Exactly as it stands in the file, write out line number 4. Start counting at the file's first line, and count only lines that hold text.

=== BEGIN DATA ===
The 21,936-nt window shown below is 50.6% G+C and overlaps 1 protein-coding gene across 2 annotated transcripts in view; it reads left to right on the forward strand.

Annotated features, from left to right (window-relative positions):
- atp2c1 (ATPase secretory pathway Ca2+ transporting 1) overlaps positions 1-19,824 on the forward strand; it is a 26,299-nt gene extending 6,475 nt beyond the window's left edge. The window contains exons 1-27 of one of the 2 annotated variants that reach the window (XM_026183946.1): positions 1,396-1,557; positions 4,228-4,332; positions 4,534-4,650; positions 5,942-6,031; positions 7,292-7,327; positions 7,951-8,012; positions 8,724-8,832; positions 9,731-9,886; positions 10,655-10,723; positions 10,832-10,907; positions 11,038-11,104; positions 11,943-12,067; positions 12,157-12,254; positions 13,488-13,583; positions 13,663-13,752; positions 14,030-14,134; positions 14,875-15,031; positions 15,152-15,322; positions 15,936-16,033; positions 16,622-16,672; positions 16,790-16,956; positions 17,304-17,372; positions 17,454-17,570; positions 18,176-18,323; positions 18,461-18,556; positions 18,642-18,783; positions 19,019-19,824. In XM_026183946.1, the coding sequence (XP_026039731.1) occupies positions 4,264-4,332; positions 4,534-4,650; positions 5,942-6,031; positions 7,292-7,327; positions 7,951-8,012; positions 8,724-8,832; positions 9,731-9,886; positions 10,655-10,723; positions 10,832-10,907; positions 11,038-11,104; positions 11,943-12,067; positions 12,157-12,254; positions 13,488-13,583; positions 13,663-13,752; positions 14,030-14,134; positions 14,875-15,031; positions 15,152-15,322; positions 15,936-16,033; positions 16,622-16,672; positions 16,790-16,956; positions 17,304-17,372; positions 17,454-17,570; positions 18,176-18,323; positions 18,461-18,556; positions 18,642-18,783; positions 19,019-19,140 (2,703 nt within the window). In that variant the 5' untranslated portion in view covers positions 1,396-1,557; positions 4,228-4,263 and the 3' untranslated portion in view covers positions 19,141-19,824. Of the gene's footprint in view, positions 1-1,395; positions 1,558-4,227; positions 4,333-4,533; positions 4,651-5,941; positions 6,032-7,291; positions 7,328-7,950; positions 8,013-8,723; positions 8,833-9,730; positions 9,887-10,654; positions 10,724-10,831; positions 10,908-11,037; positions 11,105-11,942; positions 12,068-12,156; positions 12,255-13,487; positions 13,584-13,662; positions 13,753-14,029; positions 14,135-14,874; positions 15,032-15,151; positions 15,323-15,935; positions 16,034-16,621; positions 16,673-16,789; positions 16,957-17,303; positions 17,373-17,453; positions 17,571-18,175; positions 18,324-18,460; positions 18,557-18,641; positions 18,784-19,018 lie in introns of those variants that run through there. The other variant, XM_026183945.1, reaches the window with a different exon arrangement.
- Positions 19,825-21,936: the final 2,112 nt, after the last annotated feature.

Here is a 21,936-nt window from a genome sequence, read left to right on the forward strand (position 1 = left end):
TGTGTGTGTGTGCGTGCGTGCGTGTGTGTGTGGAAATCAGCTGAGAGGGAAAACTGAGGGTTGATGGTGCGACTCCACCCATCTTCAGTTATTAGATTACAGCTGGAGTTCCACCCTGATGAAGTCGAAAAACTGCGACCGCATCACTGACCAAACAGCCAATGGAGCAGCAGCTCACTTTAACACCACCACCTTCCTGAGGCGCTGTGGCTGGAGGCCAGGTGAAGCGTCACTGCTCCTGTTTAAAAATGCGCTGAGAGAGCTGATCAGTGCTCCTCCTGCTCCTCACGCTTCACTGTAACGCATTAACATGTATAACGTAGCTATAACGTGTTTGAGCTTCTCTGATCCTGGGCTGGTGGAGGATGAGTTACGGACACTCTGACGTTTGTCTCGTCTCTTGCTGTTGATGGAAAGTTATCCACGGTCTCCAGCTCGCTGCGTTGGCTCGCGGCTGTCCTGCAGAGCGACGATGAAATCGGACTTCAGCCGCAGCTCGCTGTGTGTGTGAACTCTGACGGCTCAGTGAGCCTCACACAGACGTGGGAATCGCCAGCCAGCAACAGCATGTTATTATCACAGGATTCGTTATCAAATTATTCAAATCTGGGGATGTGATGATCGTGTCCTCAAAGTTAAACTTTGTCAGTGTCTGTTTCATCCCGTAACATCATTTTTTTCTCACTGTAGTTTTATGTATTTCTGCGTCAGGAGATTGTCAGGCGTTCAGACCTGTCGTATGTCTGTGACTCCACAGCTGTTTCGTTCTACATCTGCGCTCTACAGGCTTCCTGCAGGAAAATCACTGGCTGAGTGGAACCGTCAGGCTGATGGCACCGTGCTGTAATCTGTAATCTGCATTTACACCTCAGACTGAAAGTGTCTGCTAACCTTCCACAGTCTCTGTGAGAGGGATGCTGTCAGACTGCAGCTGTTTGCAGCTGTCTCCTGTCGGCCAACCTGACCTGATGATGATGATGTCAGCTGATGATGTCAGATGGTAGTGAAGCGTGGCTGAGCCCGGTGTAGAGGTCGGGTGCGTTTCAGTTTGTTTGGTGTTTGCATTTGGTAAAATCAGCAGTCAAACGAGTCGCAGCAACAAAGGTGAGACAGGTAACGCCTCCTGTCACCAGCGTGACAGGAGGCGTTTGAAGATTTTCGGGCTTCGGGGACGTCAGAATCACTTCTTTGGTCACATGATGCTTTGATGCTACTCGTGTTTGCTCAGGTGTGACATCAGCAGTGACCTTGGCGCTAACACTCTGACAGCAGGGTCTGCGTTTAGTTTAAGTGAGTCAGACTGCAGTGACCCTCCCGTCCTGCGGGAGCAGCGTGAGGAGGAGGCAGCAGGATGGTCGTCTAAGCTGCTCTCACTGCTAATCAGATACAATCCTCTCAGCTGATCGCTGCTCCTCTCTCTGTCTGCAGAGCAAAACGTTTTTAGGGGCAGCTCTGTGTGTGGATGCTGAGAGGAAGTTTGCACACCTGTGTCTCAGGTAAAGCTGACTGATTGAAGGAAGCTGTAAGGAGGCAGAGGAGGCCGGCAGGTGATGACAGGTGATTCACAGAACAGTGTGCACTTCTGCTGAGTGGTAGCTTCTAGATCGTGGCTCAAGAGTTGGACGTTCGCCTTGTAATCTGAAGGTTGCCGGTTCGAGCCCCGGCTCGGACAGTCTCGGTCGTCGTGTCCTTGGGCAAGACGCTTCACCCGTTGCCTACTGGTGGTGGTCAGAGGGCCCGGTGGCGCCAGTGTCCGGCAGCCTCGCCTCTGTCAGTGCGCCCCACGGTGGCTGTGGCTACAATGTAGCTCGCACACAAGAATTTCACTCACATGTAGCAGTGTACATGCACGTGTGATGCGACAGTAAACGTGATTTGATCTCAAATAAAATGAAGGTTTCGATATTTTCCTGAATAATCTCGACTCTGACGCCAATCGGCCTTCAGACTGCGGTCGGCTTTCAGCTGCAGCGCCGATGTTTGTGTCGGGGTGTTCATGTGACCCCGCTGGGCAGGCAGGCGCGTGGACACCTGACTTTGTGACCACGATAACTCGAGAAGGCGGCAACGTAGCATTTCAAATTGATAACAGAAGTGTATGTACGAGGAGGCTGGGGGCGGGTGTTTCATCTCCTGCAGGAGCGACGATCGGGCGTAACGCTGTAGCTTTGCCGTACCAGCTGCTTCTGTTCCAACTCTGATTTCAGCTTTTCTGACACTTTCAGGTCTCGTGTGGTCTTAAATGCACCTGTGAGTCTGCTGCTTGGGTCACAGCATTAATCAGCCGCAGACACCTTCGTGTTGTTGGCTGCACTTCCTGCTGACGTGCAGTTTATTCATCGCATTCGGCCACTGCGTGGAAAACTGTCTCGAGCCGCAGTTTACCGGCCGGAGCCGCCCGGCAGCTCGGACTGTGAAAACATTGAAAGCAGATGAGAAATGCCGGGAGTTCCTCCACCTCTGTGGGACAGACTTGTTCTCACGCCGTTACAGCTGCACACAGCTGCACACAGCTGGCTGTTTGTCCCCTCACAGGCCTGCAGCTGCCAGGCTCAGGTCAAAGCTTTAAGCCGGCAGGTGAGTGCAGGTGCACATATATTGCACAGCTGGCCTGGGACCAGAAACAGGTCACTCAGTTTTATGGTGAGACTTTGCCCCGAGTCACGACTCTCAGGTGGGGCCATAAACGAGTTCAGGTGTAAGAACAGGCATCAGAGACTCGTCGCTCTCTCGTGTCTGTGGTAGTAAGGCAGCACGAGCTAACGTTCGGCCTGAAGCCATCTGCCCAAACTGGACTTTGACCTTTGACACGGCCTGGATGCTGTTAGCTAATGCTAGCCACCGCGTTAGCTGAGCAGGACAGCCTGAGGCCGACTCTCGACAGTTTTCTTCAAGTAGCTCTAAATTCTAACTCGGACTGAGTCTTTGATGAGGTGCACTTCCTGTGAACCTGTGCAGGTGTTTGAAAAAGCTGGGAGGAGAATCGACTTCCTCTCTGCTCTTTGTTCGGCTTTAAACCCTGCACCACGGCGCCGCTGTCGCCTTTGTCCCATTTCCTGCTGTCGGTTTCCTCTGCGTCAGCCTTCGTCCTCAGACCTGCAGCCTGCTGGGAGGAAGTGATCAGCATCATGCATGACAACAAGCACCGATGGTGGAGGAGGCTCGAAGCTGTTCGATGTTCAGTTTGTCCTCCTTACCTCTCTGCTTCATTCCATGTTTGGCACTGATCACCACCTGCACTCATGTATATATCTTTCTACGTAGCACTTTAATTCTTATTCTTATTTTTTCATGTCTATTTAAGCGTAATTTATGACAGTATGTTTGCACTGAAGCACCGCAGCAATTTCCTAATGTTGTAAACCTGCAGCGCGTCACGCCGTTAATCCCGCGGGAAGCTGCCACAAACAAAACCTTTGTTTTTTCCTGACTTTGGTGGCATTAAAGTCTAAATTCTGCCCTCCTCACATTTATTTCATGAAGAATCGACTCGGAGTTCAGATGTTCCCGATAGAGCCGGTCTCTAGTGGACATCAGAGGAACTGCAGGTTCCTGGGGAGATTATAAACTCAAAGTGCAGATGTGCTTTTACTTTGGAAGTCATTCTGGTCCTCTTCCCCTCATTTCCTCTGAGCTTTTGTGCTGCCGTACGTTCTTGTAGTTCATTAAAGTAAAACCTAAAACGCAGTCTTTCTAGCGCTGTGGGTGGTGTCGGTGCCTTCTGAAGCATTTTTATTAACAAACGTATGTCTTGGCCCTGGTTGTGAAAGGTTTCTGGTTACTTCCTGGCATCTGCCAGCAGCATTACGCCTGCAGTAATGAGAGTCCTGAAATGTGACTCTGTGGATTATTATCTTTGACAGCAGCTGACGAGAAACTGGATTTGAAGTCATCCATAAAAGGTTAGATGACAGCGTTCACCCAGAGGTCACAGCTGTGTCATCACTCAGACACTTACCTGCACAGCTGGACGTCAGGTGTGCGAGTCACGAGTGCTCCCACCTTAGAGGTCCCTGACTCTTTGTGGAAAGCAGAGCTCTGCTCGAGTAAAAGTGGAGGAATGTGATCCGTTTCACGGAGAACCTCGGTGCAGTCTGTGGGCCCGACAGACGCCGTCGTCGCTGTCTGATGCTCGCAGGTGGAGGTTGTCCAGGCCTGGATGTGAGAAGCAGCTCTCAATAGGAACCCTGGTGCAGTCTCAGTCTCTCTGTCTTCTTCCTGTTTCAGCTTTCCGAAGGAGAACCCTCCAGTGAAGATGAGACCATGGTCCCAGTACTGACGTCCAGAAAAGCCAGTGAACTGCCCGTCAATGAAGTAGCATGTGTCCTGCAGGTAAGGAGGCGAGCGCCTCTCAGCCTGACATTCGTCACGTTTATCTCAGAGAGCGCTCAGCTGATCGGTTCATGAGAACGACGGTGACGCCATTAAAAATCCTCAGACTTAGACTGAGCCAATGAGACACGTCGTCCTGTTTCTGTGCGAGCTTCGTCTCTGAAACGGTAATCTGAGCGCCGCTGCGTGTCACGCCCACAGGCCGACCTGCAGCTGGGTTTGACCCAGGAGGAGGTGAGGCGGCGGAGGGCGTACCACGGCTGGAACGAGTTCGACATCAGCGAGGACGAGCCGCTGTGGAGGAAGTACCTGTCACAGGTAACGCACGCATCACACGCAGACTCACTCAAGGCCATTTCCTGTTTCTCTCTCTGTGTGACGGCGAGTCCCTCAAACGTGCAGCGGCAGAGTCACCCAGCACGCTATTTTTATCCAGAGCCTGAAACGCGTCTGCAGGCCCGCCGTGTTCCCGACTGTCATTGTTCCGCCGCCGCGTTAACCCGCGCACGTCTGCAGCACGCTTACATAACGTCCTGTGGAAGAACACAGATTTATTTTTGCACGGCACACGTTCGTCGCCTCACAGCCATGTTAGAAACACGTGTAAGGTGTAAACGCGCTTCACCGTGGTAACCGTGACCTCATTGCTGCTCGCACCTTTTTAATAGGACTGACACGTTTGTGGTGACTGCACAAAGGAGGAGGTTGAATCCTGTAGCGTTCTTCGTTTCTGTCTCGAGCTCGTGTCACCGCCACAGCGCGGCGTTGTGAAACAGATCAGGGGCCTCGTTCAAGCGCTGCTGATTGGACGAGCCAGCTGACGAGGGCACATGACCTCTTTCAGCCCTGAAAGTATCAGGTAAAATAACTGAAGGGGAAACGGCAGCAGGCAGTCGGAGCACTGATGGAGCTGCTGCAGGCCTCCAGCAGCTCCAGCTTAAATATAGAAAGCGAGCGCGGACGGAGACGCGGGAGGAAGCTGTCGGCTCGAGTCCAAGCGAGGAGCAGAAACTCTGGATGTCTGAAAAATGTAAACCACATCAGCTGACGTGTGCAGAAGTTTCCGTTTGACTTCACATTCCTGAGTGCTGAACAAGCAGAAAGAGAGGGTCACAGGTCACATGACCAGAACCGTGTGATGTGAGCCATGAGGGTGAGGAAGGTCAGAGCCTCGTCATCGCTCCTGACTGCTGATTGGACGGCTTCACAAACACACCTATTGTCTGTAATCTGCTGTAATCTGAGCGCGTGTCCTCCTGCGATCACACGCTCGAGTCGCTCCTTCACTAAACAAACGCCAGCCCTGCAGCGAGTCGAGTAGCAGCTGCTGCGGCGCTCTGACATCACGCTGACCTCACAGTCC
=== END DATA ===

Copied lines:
- Positions 19,825-21,936: the final 2,112 nt, after the last annotated feature.